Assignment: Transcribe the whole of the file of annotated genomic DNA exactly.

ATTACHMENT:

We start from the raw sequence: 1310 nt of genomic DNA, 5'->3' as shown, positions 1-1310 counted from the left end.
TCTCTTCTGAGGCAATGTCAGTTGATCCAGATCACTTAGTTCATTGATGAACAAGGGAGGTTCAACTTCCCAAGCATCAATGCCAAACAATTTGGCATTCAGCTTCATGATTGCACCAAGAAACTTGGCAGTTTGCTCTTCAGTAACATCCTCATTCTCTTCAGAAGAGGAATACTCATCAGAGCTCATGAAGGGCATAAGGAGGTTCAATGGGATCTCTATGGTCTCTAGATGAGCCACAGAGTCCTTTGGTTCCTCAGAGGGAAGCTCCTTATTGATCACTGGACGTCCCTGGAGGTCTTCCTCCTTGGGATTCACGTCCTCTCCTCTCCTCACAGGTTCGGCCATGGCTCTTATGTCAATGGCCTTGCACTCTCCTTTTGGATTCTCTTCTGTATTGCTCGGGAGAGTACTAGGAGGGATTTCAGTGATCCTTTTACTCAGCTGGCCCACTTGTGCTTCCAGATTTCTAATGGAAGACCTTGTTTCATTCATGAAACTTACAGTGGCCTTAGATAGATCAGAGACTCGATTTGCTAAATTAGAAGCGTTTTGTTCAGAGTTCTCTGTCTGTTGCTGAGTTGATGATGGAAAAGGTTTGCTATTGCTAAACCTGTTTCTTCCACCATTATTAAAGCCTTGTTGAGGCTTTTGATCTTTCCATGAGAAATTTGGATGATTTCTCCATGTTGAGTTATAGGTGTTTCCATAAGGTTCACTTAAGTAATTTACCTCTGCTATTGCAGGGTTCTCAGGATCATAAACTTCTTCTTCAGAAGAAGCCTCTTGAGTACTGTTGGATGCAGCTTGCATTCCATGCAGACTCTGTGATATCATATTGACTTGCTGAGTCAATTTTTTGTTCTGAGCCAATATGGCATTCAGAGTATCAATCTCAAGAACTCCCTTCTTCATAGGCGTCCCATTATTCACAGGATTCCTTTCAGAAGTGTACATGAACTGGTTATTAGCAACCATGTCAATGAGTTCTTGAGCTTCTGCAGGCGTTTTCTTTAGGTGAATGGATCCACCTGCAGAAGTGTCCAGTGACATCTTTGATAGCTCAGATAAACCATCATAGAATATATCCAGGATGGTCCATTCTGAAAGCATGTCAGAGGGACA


We start from the raw sequence: 1310 nt of genomic DNA, 5'->3' as shown, positions 1-1310 counted from the left end.
TCTCTTCTGAGGCAATGTCAGTTGATCCAGATCACTTAGTTCATTGATGAACAAGGGAGGTTCAACTTCCCAAGCATCAATGCCAAACAATTTGGCATTCAGCTTCATGATTGCACCAAGAAACTTGGCAGTTTGCTCTTCAGTAACATCCTCATTCTCTTCAGAAGAGGAATACTCATCAGAGCTCATGAAGGGCATAAGGAGGTTCAATGGGATCTCTATGGTCTCTAGATGAGCCACAGAGTCCTTTGGTTCCTCAGAGGGAAGCTCCTTATTGATCACTGGACGTCCCTGGAGGTCTTCCTCCTTGGGATTCACGTCCTCTCCTCTCCTCACAGGTTCGGCCATGGCTCTTATGTCAATGGCCTTGCACTCTCCTTTTGGATTCTCTTCTGTATTGCTCGGGAGAGTACTAGGAGGGATTTCAGTGATCCTTTTACTCAGCTGGCCCACTTGTGCTTCCAGATTTCTAATGGAAGACCTTGTTTCATTCATGAAACTTACAGTGGCCTTAGATAGATCAGAGACTCGATTTGCTAAATTAGAAGCGTTTTGTTCAGAGTTCTCTGTCTGTTGCTGAGTTGATGATGGAAAAGGTTTGCTATTGCTAAACCTGTTTCTTCCACCATTATTAAAGCCTTGTTGAGGCTTTTGATCTTTCCATGAGAAATTTGGATGATTTCTCCATGTTGAGTTATAGGTGTTTCCATAAGGTTCACTTAAGTAATTTACCTCTGCTATTGCAGGGTTCTCAGGATCATAAACTTCTTCTTCAGAAGAAGCCTCTTGAGTACTGTTGGATGCAGCTTGCATTCCATGCAGACTCTGTGATATCATATTGACTTGCTGAGTCAATTTTTTGTTCTGAGCCAATATGGCATTCAGAGTATCAATCTCAAGAACTCCCTTCTTCATAGGCGTCCCATTATTCACAGGATTCCTTTCAGAAGTGTACATGAACTGGTTATTAGCAACCATGTCAATGAGTTCTTGAGCTTCTGCAGGCGTTTTCTTTAGGTGAATGGATCCACCTGCAGAAGTGTCCAGTGACATCTTTGATAGCTCAGATAAACCATCATAGAATATATCCAGGATGGTCCATTCTGAAAGCATGTCAGAGGGACA